for.

 There are _no_ guarantees of atomicity with shared. Yes, on some
 architectures, writing a word size might be atomic, but the 
 language
 guarantees no such thing.
I was looking narrowly at x86, which I *think* such a statement is safe to say for. But you're absolutely right that I should probably safeguard against the possibility that something could go wrong there.
 either that or
 you have to mess around with core.atomic, which is the kind of 
 code that is
 _very_ easy to screw up, so it's generally advised not to 
 bother with
 core.atomic unless you actually _need_ to.
It will at least ensure sequential consistency, atomic load/store, and atomic operations (via atomicOp), will it not?
 shared really doesn't guarantee anything. It just means that 
 you can access
 that object across threads, which means that you must do all 
 the work to make
 sure that it's protected from being accessed by multiple 
 threads at the same
 time.
Fair enough. It will force the compiler to write to memory immediately though, rather than keep shared values sitting in registers, correct?
Oct 06 2013
next sibling parent Jonathan M Davis <jmdavisProg gmx.com> writes:
On Monday, October 07, 2013 07:26:02 Nicholas Smith wrote:
 Thanks Jonathon, these are the kinds of warnings I was looking
 for.
 
 There are _no_ guarantees of atomicity with shared. Yes, on some
 architectures, writing a word size might be atomic, but the
 language
 guarantees no such thing.
I was looking narrowly at x86, which I *think* such a statement is safe to say for. But you're absolutely right that I should probably safeguard against the possibility that something could go wrong there.
 either that or
 you have to mess around with core.atomic, which is the kind of
 code that is
 _very_ easy to screw up, so it's generally advised not to
 bother with
 core.atomic unless you actually _need_ to.
It will at least ensure sequential consistency, atomic load/store, and atomic operations (via atomicOp), will it not?
You can do atomic operatios via core.atomic, but they're easy to use incorrectly, and I'm not very familiar with them, so I couldn't tell you much more than whatever the docs say.
 shared really doesn't guarantee anything. It just means that
 you can access
 that object across threads, which means that you must do all
 the work to make
 sure that it's protected from being accessed by multiple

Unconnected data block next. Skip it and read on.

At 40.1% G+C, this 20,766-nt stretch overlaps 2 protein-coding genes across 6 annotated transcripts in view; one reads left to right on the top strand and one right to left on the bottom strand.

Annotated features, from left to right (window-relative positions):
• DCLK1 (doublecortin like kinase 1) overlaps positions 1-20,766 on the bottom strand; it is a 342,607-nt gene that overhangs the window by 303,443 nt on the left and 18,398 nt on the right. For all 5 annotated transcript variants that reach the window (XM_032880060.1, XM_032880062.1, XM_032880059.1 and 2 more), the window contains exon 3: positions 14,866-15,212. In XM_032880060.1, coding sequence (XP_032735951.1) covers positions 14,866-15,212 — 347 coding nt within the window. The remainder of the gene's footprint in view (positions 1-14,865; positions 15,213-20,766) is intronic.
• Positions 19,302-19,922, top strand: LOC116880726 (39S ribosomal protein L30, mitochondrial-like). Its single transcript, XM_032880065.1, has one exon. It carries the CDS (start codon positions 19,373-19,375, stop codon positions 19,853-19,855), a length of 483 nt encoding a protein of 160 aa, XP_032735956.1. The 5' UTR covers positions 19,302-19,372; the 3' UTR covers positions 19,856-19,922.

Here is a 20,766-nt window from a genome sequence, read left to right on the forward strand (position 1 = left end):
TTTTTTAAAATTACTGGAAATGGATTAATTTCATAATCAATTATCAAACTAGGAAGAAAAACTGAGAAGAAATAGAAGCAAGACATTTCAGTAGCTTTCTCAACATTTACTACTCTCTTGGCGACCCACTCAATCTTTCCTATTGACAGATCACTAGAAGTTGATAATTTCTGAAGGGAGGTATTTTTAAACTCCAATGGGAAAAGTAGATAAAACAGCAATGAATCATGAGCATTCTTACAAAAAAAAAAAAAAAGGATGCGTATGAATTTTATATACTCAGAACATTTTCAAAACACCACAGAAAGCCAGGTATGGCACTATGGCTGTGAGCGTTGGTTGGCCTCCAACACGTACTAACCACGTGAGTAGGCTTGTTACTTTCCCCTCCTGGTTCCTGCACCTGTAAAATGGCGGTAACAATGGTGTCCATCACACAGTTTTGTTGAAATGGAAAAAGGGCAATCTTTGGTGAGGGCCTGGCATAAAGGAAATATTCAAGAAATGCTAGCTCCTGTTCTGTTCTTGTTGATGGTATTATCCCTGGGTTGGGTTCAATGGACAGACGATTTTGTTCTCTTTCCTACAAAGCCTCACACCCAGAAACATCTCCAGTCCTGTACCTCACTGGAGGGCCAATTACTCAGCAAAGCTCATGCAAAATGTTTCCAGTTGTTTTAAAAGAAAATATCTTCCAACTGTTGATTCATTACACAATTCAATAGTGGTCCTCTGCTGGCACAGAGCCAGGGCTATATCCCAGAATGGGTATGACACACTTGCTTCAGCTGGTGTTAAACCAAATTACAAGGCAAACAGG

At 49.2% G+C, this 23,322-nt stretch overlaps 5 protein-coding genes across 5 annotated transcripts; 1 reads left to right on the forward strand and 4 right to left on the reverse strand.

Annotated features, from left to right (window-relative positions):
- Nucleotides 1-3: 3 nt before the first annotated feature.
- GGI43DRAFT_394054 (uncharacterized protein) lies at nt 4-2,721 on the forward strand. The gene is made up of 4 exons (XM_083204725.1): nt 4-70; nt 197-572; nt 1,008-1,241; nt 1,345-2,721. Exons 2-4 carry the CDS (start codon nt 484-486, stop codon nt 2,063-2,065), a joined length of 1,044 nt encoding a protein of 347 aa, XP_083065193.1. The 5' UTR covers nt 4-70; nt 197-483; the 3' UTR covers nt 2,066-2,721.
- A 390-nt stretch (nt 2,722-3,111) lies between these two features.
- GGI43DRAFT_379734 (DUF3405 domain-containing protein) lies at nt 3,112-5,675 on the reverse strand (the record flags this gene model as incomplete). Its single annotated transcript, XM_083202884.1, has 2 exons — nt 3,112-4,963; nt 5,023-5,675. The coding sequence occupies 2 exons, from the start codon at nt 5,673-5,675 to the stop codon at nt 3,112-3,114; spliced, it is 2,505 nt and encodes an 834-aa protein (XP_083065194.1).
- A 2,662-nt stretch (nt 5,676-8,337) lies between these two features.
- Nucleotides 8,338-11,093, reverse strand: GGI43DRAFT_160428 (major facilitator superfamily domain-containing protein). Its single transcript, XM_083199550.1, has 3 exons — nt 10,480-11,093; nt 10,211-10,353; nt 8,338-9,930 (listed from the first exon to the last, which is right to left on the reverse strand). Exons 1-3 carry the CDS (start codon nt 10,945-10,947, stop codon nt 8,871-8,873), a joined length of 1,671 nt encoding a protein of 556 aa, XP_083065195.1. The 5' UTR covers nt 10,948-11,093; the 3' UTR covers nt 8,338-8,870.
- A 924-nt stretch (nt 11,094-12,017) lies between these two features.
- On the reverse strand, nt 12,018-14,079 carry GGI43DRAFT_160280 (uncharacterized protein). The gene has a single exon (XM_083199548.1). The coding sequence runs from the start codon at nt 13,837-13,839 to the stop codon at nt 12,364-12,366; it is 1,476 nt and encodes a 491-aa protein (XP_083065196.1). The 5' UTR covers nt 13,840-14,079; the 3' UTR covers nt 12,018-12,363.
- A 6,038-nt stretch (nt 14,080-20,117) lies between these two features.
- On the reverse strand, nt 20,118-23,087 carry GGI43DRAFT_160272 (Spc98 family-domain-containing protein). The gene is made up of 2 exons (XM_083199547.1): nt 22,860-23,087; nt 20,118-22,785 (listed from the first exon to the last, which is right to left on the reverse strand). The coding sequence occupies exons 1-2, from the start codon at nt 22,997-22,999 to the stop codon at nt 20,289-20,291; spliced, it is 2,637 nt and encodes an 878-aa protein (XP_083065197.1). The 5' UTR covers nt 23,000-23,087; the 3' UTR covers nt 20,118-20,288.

threads at the same
 time.
Fair enough. It will force the compiler to write to memory immediately though, rather than keep shared values sitting in registers, correct?
I don't believe that shared makes any more guarantees in that regard than happens with thread-local variables. All shared really does is make it so that you can access the variable from multiple threads instead of it being thread- local and make it so that the compiler won't make optimizations based on the assumption that only one thread can access the variable. If you use mutexes or sychronized blocks to protect all access of shared variables, you shouldn't have to worry about any threading issues. If you don't, then you're almost certainly going to run into trouble. core.atomic is an alternative, but again, you have to use it correctly, and it's easy to screw up. - Jonathan M Davis
Oct 06 2013
prev sibling parent "John Colvin" <john.loughran.colvin gmail.com> writes:
On Monday, 7 October 2013 at 05:26:10 UTC, Nicholas Smith wrote:
 Thanks Jonathon, these are the kinds of warnings I was looking 
 for.

 There are _no_ guarantees of atomicity with shared. Yes, on 
 some
 architectures, writing a word size might be atomic, but the 
 language
 guarantees no such thing.
I was looking narrowly at x86, which I *think* such a statement is safe to say for. But you're absolutely right that I should probably safeguard against the possibility that something could go wrong there.
 either that or
 you have to mess around with core.atomic, which is the kind of 
 code that is
 _very_ easy to screw up, so it's generally advised not to 
 bother with
 core.atomic unless you actually _need_ to.
It will at least ensure sequential consistency, atomic load/store, and atomic operations (via atomicOp), will it not?
It will ensure whatever you tell it to. It's a set of convenience wrappers around some assembly instructions.
Oct 07 2013